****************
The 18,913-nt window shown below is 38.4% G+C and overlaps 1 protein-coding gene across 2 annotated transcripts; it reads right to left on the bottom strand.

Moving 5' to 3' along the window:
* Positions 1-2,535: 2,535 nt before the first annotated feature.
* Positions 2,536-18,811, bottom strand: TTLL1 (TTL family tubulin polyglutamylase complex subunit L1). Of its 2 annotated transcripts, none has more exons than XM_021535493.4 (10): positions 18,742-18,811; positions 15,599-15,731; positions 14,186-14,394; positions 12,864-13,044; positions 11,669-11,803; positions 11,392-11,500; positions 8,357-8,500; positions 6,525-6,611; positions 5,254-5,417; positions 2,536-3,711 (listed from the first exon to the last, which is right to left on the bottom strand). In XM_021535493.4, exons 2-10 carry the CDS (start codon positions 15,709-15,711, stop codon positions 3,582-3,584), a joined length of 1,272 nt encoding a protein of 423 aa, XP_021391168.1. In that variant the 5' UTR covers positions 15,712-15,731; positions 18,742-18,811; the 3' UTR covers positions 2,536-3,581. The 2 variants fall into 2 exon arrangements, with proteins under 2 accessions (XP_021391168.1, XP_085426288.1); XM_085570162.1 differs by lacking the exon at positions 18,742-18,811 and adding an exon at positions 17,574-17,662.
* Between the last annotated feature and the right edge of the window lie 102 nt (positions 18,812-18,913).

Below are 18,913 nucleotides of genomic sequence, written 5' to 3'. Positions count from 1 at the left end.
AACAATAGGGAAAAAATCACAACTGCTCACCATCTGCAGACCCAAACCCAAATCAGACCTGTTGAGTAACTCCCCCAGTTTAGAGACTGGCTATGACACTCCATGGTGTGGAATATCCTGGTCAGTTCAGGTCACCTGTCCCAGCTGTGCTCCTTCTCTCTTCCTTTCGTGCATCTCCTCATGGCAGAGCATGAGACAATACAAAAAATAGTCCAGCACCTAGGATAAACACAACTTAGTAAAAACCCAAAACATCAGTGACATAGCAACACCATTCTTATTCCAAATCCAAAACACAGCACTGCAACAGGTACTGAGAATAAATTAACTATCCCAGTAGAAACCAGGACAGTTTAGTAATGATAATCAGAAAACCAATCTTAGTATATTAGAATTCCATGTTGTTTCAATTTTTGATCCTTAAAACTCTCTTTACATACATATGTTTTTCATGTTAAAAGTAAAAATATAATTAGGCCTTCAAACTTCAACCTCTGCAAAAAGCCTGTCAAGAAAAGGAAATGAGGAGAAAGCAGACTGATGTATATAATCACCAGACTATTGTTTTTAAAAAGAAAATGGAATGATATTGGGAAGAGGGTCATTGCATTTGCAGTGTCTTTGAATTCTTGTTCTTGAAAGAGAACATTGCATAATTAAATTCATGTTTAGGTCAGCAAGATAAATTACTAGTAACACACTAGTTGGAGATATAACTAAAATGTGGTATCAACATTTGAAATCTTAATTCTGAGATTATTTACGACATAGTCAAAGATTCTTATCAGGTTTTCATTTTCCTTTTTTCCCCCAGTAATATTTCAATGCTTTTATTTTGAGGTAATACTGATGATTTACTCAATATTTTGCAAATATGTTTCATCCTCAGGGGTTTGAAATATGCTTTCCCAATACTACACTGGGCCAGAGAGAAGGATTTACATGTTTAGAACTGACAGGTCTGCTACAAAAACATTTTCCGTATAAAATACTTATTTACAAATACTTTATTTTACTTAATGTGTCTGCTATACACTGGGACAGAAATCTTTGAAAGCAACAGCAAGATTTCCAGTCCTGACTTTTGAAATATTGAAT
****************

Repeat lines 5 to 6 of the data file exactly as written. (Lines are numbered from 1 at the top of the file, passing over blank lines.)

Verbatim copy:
* Between the last annotated feature and the right edge of the window lie 102 nt (positions 18,812-18,913).

Below are 18,913 nucleotides of genomic sequence, written 5' to 3'. Positions count from 1 at the left end.